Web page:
- Coconut sugar’s average GI rating is 35.
- As a general rule, you can substitute coconut sugar for white sugar.
- Coconut sugar should be available at your local grocery store.
If you have diabetes, you’re probably used to limiting your sugar intake. Because of this, many people with diabetes look toward healthier, all-natural sweeteners over highly processed sugar replacements. One of the most popular all-natural sugars is coconut sugar.
Coconut sugar, sometimes called coconut palm sugar, is made using the sap of a coconut tree. Many coconut sugar makers proudly tout coconut sugar’s ranking on the glycemic index (GI). Coconut sugar’s average GI rating is 35. Compare that to regular table sugar, which has an average rating of 58.
A food’s GI rating is a measure of how much that food raises your body’s glucose, or blood sugar. Coconut sugar has a “low” GI rating on most scales. On average, anything below 55 is considered low. Regular table sugar typically falls in the middle range. The middle range generally covers ratings from 56 to 69. Anything with a rating above 70 is usually considered to have a high GI.
The United States doesn’t have a standard GI rating system. This means that any food, including coconut sugar, may carry different GI scores depending on the scale.
How different people absorb sugar varies. That means a food’s GI effect will be different depending on who’s eating the food. For that reason, GI ratings aren’t the most effective way to determine if a certain food is a good choice for you. Coconut sugar also has similar amounts of fructose as table sugar. That means that eating coconut sugar carries the same health consequences as eating refined fructose, including obesity and chronic diseases.
If you’re interested in using coconut sugar in your diet, treat it as you would any other sweetener. Coconut sugar provides the same level of nutrients as refined white sugar. One teaspoon has roughly 15 calories and 4 grams of carbohydrates. Even if the coconut sugar is more natural, it still has a real impact on your calorie and carbohydrate levels.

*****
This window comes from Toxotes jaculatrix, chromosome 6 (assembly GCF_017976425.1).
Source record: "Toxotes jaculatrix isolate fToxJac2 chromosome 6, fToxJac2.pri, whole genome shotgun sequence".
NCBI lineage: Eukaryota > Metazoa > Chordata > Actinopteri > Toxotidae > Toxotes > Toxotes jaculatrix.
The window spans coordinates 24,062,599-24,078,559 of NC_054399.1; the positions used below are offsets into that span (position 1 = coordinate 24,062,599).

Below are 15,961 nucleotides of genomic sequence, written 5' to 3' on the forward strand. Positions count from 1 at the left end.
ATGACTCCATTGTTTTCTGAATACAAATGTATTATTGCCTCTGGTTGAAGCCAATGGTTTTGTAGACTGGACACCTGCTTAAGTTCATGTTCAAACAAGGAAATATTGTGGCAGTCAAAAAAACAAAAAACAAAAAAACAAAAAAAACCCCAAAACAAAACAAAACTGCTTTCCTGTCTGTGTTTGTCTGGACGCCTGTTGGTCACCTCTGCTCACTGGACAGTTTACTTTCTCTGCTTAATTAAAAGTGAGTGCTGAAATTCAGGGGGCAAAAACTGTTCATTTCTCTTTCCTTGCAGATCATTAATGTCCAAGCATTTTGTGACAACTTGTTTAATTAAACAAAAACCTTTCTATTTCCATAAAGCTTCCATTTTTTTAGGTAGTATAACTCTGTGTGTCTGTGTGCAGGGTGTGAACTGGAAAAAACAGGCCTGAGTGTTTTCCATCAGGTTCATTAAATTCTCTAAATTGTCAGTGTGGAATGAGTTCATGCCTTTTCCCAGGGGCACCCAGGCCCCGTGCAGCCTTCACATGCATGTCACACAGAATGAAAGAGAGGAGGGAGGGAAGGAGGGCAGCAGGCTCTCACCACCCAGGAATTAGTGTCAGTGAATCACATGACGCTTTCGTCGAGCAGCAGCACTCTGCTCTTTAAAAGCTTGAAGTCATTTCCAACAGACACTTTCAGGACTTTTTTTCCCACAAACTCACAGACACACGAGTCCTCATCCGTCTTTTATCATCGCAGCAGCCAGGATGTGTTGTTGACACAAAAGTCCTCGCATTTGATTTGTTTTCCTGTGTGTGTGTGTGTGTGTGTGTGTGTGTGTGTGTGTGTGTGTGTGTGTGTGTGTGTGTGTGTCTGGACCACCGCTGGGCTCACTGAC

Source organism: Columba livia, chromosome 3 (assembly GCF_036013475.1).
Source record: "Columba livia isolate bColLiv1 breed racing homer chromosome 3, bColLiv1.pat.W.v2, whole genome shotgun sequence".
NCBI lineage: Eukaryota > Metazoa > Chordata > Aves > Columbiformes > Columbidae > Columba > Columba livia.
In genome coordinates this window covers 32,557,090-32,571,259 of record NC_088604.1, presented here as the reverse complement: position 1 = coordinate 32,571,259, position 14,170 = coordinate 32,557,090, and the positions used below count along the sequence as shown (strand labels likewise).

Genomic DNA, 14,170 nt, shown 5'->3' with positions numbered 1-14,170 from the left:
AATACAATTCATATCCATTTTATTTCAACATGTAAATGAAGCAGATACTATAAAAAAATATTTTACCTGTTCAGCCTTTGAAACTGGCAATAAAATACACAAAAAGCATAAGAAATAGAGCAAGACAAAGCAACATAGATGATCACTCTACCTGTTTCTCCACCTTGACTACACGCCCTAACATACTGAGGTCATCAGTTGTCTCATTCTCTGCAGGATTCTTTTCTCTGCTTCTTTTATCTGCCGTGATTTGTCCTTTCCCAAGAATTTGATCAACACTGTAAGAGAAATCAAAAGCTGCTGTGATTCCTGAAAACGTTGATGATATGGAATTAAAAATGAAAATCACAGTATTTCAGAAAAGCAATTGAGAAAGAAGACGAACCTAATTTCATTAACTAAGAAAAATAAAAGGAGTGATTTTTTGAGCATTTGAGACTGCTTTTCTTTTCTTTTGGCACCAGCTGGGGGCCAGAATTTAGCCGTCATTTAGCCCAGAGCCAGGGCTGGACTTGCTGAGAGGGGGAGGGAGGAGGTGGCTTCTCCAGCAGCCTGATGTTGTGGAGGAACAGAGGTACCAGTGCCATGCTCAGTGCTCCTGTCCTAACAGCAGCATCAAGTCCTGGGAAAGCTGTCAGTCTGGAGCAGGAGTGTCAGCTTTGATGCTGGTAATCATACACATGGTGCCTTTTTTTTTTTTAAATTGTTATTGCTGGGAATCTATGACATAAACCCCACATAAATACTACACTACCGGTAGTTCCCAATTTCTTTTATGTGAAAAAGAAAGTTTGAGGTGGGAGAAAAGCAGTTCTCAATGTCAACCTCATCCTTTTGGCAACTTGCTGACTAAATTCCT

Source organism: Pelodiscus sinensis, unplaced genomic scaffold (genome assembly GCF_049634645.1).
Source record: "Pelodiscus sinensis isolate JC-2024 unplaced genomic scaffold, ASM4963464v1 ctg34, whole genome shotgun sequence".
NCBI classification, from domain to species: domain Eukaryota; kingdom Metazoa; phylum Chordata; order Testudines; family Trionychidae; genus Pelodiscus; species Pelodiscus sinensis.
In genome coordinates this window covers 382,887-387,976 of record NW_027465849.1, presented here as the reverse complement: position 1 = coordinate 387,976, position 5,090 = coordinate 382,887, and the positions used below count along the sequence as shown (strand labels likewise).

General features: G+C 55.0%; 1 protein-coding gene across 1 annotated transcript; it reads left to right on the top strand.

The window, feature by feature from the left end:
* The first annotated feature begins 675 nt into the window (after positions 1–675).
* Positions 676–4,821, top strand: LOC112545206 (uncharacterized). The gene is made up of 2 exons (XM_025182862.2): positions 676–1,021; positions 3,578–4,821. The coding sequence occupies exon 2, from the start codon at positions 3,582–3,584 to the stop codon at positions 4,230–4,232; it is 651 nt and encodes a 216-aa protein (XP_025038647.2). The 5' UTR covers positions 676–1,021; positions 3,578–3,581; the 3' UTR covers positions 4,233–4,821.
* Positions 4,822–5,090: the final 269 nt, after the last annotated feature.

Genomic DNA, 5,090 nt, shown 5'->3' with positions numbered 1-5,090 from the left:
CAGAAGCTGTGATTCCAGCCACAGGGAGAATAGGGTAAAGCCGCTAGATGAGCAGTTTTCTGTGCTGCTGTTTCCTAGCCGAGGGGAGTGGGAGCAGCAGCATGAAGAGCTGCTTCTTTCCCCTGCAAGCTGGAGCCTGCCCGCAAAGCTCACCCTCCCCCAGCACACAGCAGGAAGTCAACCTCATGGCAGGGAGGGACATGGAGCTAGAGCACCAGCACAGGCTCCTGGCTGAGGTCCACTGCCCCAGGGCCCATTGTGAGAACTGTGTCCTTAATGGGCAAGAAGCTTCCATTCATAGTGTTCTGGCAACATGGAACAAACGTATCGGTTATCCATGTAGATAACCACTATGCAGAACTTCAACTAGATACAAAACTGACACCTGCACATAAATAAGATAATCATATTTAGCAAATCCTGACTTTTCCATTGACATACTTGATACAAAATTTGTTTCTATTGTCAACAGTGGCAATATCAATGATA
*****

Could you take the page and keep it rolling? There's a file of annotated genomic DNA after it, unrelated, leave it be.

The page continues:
Tips for using coconut sugar
As a general rule, you can substitute coconut sugar for white sugar. Raw coconut sugar tastes very similar to brown sugar. Using coconut sugar instead of white sugar may change the flavor of your food.
Coconut sugar will also add a brown hue to whatever you’re food or drink you’re making. Keep that in mind for food or drinks where the brown tint may not be very appealing, such as in lemonades or cocktails.
Diabetes is a disease that affects how your body uses sugar. This sugar, also known as glucose, is essential to your health and everyday living. Your body’s cells derive their energy from this sugar. It helps build muscles and tissues, and it fuels your brain’s functions.
Without proper management of your glucose, your blood sugar levels may climb too high or fall too low. If your blood glucose level is too high, you have hyperglycemia. If you have hypoglycemia, your blood sugar levels are too low.
Your blood carries glucose around your body to fuel all of your body’s functions. A hormone called insulin moves the sugar from your blood into your cells where your body converts it to energy.
Your pancreas produces insulin. If you have diabetes, your body either doesn’t have enough insulin or the insulin doesn’t work properly. Either way, the glucose can’t get into your cells. This affects you body’s ability to function properly. Plus, the glucose can’t leave your blood. This is what leads to high blood sugar levels.
Two main types of diabetes are types 1 and 2. Type 1 diabetes is sometimes called juvenile diabetes. That’s because it often develops in childhood. Type 1 diabetes occurs when your pancreas cannot make enough insulin.
Type 2 diabetes is more likely to develop in overweight and inactive individuals. If you have type 2 diabetes, your body has developed a resistance to insulin. That means your cells don’t use insulin properly. Your body produces more insulin as a response to this resistance.